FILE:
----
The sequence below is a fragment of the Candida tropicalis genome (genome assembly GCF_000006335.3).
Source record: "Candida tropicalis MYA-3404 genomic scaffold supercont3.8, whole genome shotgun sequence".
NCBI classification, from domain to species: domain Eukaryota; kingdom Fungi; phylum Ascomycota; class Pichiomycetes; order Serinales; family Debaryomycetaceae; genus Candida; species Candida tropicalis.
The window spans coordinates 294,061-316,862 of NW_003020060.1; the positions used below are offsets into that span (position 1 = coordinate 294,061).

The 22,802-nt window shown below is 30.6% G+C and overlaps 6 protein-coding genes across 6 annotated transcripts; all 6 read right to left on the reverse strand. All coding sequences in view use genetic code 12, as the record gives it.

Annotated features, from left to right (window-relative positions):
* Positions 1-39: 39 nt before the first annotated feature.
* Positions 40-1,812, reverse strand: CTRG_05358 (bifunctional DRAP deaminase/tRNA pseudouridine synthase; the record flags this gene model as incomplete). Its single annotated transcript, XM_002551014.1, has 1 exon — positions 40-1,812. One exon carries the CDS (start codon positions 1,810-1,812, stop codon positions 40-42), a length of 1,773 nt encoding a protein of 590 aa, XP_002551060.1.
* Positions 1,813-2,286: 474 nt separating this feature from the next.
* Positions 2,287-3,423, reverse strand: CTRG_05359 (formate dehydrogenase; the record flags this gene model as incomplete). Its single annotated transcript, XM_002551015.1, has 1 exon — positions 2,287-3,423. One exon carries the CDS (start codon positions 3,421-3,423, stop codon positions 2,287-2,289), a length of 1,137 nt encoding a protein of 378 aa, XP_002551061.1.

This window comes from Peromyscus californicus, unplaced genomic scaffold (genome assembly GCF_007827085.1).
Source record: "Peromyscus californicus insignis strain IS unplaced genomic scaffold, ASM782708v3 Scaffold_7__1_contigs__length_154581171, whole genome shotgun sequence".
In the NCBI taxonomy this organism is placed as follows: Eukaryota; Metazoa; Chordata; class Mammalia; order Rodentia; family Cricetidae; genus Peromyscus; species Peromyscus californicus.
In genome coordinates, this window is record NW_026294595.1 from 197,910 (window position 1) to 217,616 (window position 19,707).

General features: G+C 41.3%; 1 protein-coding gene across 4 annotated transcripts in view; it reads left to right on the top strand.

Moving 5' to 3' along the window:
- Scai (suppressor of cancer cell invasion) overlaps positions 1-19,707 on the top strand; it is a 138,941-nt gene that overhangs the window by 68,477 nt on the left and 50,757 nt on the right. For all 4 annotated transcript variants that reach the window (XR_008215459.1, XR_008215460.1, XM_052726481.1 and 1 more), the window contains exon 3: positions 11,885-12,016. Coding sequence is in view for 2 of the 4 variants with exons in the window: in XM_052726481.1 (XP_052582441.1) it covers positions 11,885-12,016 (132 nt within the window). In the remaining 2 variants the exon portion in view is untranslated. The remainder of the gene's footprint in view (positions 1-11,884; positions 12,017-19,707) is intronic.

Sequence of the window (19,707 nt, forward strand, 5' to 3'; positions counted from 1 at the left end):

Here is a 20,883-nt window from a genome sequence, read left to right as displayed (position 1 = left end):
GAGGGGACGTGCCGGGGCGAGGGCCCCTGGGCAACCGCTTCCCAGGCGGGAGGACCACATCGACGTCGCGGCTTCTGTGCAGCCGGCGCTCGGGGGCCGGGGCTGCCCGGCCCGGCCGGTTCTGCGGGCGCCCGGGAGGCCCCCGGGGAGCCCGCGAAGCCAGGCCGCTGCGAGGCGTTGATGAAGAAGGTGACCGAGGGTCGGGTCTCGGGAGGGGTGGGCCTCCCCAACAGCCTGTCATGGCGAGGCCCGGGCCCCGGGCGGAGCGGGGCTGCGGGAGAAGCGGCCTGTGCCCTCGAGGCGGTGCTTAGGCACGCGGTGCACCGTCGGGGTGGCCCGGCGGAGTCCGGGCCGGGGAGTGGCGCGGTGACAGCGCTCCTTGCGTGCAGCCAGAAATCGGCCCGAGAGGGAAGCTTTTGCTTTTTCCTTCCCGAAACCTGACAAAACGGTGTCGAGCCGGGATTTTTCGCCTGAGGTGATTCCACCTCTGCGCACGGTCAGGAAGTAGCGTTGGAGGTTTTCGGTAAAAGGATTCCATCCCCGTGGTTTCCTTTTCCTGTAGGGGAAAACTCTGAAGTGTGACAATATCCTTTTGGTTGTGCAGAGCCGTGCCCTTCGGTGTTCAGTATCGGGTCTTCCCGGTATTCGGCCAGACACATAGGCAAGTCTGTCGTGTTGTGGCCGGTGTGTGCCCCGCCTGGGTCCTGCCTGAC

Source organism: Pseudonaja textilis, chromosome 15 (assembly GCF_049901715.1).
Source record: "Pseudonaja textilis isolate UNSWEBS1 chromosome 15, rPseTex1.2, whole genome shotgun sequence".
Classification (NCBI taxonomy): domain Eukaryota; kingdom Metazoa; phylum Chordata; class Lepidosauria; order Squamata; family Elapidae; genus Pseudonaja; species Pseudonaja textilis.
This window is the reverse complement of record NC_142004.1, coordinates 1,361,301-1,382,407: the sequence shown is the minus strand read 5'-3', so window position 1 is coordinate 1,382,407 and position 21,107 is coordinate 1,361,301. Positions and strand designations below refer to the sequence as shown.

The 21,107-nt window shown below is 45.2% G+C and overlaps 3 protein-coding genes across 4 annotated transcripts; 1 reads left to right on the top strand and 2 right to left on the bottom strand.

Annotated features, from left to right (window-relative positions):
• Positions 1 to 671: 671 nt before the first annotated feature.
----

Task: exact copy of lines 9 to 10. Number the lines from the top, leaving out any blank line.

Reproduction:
* Positions 1,813-2,286: 474 nt separating this feature from the next.
* Positions 2,287-3,423, reverse strand: CTRG_05359 (formate dehydrogenase; the record flags this gene model as incomplete). Its single annotated transcript, XM_002551015.1, has 1 exon — positions 2,287-3,423. One exon carries the CDS (start codon positions 3,421-3,423, stop codon positions 2,287-2,289), a length of 1,137 nt encoding a protein of 378 aa, XP_002551061.1.